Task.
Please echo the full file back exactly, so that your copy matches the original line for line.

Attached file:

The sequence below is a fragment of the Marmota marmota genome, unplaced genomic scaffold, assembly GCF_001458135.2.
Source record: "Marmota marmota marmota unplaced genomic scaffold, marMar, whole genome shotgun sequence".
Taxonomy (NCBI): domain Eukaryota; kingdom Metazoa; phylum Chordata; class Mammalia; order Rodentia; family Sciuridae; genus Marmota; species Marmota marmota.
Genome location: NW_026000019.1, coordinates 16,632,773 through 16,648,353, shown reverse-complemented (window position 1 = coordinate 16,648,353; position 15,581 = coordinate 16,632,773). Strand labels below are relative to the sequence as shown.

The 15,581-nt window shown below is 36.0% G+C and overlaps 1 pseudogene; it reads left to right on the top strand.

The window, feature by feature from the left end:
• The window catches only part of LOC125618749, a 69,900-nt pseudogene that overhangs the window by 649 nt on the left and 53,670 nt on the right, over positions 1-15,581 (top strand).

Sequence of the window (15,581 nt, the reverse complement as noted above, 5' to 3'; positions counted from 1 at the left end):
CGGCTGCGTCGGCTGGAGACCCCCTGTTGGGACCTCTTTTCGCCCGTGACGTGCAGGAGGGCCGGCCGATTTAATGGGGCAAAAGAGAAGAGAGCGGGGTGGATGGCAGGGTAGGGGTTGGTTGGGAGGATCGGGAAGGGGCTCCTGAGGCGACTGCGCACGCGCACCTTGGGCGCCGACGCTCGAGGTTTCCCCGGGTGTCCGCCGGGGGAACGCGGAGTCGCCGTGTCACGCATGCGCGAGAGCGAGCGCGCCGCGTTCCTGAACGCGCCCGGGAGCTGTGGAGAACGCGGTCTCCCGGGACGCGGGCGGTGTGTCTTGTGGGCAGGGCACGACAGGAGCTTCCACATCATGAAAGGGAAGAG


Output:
The sequence below is a fragment of the Marmota marmota genome, unplaced genomic scaffold, assembly GCF_001458135.2.
Source record: "Marmota marmota marmota unplaced genomic scaffold, marMar, whole genome shotgun sequence".
Taxonomy (NCBI): domain Eukaryota; kingdom Metazoa; phylum Chordata; class Mammalia; order Rodentia; family Sciuridae; genus Marmota; species Marmota marmota.
Genome location: NW_026000019.1, coordinates 16,632,773 through 16,648,353, shown reverse-complemented (window position 1 = coordinate 16,648,353; position 15,581 = coordinate 16,632,773). Strand labels below are relative to the sequence as shown.

The 15,581-nt window shown below is 36.0% G+C and overlaps 1 pseudogene; it reads left to right on the top strand.

The window, feature by feature from the left end:
• The window catches only part of LOC125618749, a 69,900-nt pseudogene that overhangs the window by 649 nt on the left and 53,670 nt on the right, over positions 1-15,581 (top strand).

Sequence of the window (15,581 nt, the reverse complement as noted above, 5' to 3'; positions counted from 1 at the left end):
CGGCTGCGTCGGCTGGAGACCCCCTGTTGGGACCTCTTTTCGCCCGTGACGTGCAGGAGGGCCGGCCGATTTAATGGGGCAAAAGAGAAGAGAGCGGGGTGGATGGCAGGGTAGGGGTTGGTTGGGAGGATCGGGAAGGGGCTCCTGAGGCGACTGCGCACGCGCACCTTGGGCGCCGACGCTCGAGGTTTCCCCGGGTGTCCGCCGGGGGAACGCGGAGTCGCCGTGTCACGCATGCGCGAGAGCGAGCGCGCCGCGTTCCTGAACGCGCCCGGGAGCTGTGGAGAACGCGGTCTCCCGGGACGCGGGCGGTGTGTCTTGTGGGCAGGGCACGACAGGAGCTTCCACATCATGAAAGGGAAGAG